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Getting Money Back

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Getting Money Back

Unfortunately, this is a question I have been asked quite frequently recently.

When a company goes into liquidation, an insolvency practitioner will be appointed to gather in all the assets of the company and try to distribute them to pay off the debts of the company. Secured creditors such as banks will seize the assets they have a charge over such as any business premises, etc. and try to recover their money from those. Anything left over will go back to the insolvency practitioner (but there is often not enough for this).

Any monies left for unsecured creditors are then placed into a pot to be distributed. Certain debts are paid off first – mainly certain payments to employees and monies owed to occupational pension funds.

Anything that is left is then parcelled out to the remaining creditors in proportion to the amount they are owed. I’m afraid that in practice that means that there is little prospect of getting back more than a few pence in the pound on your debt.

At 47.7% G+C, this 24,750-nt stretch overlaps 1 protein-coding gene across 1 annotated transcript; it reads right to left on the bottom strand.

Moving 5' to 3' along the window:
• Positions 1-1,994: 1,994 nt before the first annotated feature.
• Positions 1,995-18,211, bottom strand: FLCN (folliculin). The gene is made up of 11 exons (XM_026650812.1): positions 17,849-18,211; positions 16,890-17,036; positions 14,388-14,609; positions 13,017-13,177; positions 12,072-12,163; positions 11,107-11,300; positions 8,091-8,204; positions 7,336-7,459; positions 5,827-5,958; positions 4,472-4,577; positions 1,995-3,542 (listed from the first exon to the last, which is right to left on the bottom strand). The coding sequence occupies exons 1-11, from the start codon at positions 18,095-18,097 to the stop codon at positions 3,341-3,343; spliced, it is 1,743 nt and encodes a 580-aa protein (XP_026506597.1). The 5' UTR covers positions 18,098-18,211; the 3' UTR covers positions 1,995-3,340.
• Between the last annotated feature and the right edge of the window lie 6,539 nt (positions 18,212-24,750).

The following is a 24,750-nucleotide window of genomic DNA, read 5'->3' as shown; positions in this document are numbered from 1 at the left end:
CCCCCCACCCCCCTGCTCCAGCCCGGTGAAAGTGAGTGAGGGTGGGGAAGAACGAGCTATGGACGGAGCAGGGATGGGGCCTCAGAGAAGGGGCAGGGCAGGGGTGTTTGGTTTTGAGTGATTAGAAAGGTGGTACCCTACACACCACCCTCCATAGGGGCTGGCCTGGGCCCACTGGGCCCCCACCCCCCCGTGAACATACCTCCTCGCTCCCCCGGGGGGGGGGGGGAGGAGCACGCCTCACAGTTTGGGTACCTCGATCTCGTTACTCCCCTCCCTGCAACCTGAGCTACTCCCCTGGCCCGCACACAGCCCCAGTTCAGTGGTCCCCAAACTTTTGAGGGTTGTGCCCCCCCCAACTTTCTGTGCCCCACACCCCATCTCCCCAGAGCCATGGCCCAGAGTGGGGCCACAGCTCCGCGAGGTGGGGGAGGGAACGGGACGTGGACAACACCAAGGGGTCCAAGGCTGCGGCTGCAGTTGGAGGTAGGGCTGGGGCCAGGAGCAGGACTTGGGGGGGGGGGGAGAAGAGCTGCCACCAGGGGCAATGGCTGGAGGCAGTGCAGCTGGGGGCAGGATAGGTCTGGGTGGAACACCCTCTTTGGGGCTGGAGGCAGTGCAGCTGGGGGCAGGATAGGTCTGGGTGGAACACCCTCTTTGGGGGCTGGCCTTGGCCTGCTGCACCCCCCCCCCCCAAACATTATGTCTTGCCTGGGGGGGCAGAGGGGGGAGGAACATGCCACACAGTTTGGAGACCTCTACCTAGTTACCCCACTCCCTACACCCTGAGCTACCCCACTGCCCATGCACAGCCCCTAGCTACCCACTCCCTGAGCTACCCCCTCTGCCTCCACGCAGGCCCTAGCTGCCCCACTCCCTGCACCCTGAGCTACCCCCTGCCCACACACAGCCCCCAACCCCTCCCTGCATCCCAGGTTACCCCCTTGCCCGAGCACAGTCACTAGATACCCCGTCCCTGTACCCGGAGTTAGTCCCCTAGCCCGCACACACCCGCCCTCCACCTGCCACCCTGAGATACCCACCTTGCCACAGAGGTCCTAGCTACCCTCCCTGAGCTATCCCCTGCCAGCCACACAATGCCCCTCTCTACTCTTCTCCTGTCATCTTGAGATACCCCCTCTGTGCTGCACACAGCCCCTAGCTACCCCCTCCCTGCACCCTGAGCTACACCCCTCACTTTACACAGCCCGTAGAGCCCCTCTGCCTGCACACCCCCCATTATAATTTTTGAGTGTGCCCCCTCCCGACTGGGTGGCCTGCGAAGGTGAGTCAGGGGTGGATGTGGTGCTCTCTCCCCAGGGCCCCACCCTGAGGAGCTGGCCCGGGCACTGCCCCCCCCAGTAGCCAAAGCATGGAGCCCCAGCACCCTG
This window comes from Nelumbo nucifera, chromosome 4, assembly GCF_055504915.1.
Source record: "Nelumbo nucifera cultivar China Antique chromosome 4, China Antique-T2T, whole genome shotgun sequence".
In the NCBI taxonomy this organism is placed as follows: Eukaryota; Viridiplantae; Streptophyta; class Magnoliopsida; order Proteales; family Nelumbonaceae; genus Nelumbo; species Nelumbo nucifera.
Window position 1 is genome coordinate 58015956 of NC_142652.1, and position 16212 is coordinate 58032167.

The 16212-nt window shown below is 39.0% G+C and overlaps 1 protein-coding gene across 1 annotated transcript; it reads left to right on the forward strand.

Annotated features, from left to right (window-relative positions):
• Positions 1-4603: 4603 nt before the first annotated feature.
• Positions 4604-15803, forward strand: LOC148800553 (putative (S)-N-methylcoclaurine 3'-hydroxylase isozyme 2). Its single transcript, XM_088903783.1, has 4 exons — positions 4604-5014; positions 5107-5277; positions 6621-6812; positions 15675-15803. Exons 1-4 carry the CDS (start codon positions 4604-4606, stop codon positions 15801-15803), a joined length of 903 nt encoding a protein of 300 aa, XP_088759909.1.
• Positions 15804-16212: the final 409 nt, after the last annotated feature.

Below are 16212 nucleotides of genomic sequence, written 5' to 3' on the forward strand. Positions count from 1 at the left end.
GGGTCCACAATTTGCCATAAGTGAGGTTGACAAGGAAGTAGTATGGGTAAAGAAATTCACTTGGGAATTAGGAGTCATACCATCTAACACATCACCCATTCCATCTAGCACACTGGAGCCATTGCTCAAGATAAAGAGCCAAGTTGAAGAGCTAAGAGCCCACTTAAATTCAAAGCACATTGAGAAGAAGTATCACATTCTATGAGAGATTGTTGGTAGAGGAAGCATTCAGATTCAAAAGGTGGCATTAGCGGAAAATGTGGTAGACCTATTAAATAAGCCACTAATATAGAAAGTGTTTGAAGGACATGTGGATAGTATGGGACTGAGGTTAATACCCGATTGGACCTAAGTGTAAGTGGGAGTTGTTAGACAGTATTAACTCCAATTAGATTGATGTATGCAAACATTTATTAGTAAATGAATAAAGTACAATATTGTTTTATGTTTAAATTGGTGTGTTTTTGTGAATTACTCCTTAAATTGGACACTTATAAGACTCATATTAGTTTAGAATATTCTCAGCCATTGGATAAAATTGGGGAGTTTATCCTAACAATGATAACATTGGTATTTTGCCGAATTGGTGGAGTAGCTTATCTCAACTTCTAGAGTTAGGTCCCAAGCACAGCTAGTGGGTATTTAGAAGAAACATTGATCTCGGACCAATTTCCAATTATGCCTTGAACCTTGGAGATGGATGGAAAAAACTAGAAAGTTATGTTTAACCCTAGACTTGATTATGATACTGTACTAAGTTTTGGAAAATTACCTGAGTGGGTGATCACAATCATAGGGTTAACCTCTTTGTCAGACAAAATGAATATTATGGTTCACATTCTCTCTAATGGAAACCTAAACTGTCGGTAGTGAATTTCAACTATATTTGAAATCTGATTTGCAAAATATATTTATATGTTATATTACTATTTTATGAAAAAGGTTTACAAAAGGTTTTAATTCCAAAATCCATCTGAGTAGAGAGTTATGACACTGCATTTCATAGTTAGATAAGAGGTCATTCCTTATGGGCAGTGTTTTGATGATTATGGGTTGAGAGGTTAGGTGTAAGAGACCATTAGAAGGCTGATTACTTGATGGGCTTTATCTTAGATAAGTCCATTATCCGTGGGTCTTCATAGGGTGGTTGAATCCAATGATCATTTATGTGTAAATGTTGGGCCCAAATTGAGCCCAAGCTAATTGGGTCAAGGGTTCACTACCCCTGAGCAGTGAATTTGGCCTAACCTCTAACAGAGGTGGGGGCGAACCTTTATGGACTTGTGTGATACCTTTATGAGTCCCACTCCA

It is possible to pursue directors and shareholders of limited companies personally if they have been trading fraudulently or if they have been trading wrongfully, that is if they knew or should have known that the business could not avoid insolvency and did not take reasonable steps with a view to minimising the loss to creditors.

That sounds fairly straightforward; however, as always it’s not quite that simple. Firstly, the action can only be brought by the liquidator – and he won’t unless he is sure he will succeed and the creditors pay for it. These claims are extremely difficult to succeed in and are very expensive – realistically in the region of £20,000-£30,000 plus VAT. So, unless the debt is very large and the director you’re pursuing is very rich, it’s usually not worth doing. There are potentially criminal proceedings that can be brought against directors but whilst assets of guilty directors can potentially be confiscated, you won’t get to see much, if any, of that.

That means that ideally action needs to be taken before things get that far:

• Make sure you know who you are dealing with – carry out credit checks on the business and its directors. Find out who the shareholders are.

• Get personal guarantees from the directors and/or shareholders– banks do it, why shouldn’t you?

• Make sure you get as much money as possible up front or at least keep the amount you are owed down. Invoice regularly and don’t do any more work or carry out further deliveries until payments are up-to-date.

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